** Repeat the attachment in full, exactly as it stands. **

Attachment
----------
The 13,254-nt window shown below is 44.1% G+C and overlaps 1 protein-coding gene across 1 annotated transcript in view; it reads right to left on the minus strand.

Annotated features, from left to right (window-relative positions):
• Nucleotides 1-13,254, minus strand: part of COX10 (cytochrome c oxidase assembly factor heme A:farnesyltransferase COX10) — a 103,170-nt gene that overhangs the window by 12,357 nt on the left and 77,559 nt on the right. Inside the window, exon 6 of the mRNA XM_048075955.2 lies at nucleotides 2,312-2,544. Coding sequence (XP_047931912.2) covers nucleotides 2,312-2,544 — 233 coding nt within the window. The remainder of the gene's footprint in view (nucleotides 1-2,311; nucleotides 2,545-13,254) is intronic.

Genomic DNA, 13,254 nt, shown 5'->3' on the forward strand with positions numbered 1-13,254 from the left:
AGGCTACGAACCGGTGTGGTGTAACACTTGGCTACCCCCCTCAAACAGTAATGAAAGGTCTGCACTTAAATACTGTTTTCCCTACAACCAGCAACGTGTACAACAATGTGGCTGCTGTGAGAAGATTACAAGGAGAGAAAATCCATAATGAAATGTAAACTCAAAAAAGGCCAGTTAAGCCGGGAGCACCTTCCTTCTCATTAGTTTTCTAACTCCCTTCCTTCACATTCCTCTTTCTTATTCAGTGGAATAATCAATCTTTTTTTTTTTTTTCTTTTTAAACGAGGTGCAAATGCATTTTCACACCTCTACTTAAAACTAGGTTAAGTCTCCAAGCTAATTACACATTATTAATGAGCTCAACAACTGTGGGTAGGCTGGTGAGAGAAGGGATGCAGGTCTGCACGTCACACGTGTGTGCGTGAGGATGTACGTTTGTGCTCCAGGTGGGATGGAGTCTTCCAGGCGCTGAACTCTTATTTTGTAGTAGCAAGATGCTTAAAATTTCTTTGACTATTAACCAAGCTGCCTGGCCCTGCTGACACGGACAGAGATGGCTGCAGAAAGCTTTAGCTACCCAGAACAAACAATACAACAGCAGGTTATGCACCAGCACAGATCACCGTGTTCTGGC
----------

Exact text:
The 13,254-nt window shown below is 44.1% G+C and overlaps 1 protein-coding gene across 1 annotated transcript in view; it reads right to left on the minus strand.

Annotated features, from left to right (window-relative positions):
• Nucleotides 1-13,254, minus strand: part of COX10 (cytochrome c oxidase assembly factor heme A:farnesyltransferase COX10) — a 103,170-nt gene that overhangs the window by 12,357 nt on the left and 77,559 nt on the right. Inside the window, exon 6 of the mRNA XM_048075955.2 lies at nucleotides 2,312-2,544. Coding sequence (XP_047931912.2) covers nucleotides 2,312-2,544 — 233 coding nt within the window. The remainder of the gene's footprint in view (nucleotides 1-2,311; nucleotides 2,545-13,254) is intronic.

Genomic DNA, 13,254 nt, shown 5'->3' on the forward strand with positions numbered 1-13,254 from the left:
AGGCTACGAACCGGTGTGGTGTAACACTTGGCTACCCCCCTCAAACAGTAATGAAAGGTCTGCACTTAAATACTGTTTTCCCTACAACCAGCAACGTGTACAACAATGTGGCTGCTGTGAGAAGATTACAAGGAGAGAAAATCCATAATGAAATGTAAACTCAAAAAAGGCCAGTTAAGCCGGGAGCACCTTCCTTCTCATTAGTTTTCTAACTCCCTTCCTTCACATTCCTCTTTCTTATTCAGTGGAATAATCAATCTTTTTTTTTTTTTTCTTTTTAAACGAGGTGCAAATGCATTTTCACACCTCTACTTAAAACTAGGTTAAGTCTCCAAGCTAATTACACATTATTAATGAGCTCAACAACTGTGGGTAGGCTGGTGAGAGAAGGGATGCAGGTCTGCACGTCACACGTGTGTGCGTGAGGATGTACGTTTGTGCTCCAGGTGGGATGGAGTCTTCCAGGCGCTGAACTCTTATTTTGTAGTAGCAAGATGCTTAAAATTTCTTTGACTATTAACCAAGCTGCCTGGCCCTGCTGACACGGACAGAGATGGCTGCAGAAAGCTTTAGCTACCCAGAACAAACAATACAACAGCAGGTTATGCACCAGCACAGATCACCGTGTTCTGGC